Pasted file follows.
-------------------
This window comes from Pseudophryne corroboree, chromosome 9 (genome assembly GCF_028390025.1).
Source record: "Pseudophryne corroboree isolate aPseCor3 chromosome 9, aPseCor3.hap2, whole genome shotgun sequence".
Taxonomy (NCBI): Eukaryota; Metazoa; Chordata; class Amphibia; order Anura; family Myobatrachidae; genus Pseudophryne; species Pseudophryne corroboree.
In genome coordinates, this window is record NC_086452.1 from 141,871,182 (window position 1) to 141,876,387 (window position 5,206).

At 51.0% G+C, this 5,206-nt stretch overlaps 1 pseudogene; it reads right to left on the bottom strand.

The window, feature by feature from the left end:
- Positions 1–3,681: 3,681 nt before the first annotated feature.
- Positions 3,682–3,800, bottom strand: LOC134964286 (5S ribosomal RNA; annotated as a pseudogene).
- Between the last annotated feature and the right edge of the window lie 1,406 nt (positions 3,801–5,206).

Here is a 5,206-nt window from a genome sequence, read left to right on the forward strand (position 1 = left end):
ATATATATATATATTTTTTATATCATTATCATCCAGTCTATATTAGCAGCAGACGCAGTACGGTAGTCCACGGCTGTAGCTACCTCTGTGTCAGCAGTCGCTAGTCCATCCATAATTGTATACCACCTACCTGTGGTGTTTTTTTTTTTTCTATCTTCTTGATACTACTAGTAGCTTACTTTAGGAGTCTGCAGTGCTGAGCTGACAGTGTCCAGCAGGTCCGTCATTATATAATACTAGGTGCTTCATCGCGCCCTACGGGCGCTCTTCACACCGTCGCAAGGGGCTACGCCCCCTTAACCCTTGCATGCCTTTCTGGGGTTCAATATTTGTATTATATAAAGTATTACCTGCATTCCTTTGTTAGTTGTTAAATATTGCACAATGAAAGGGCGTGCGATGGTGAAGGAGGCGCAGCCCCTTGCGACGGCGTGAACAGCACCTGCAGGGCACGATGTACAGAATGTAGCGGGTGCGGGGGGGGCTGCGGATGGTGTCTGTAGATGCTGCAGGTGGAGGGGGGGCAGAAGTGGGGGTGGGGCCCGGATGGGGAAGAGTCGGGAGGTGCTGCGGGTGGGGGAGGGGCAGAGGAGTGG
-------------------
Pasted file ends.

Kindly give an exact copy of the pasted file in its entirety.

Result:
This window comes from Pseudophryne corroboree, chromosome 9 (genome assembly GCF_028390025.1).
Source record: "Pseudophryne corroboree isolate aPseCor3 chromosome 9, aPseCor3.hap2, whole genome shotgun sequence".
Taxonomy (NCBI): Eukaryota; Metazoa; Chordata; class Amphibia; order Anura; family Myobatrachidae; genus Pseudophryne; species Pseudophryne corroboree.
In genome coordinates, this window is record NC_086452.1 from 141,871,182 (window position 1) to 141,876,387 (window position 5,206).

At 51.0% G+C, this 5,206-nt stretch overlaps 1 pseudogene; it reads right to left on the bottom strand.

The window, feature by feature from the left end:
- Positions 1–3,681: 3,681 nt before the first annotated feature.
- Positions 3,682–3,800, bottom strand: LOC134964286 (5S ribosomal RNA; annotated as a pseudogene).
- Between the last annotated feature and the right edge of the window lie 1,406 nt (positions 3,801–5,206).

Here is a 5,206-nt window from a genome sequence, read left to right on the forward strand (position 1 = left end):
ATATATATATATATTTTTTATATCATTATCATCCAGTCTATATTAGCAGCAGACGCAGTACGGTAGTCCACGGCTGTAGCTACCTCTGTGTCAGCAGTCGCTAGTCCATCCATAATTGTATACCACCTACCTGTGGTGTTTTTTTTTTTTCTATCTTCTTGATACTACTAGTAGCTTACTTTAGGAGTCTGCAGTGCTGAGCTGACAGTGTCCAGCAGGTCCGTCATTATATAATACTAGGTGCTTCATCGCGCCCTACGGGCGCTCTTCACACCGTCGCAAGGGGCTACGCCCCCTTAACCCTTGCATGCCTTTCTGGGGTTCAATATTTGTATTATATAAAGTATTACCTGCATTCCTTTGTTAGTTGTTAAATATTGCACAATGAAAGGGCGTGCGATGGTGAAGGAGGCGCAGCCCCTTGCGACGGCGTGAACAGCACCTGCAGGGCACGATGTACAGAATGTAGCGGGTGCGGGGGGGGCTGCGGATGGTGTCTGTAGATGCTGCAGGTGGAGGGGGGGCAGAAGTGGGGGTGGGGCCCGGATGGGGAAGAGTCGGGAGGTGCTGCGGGTGGGGGAGGGGCAGAGGAGTGG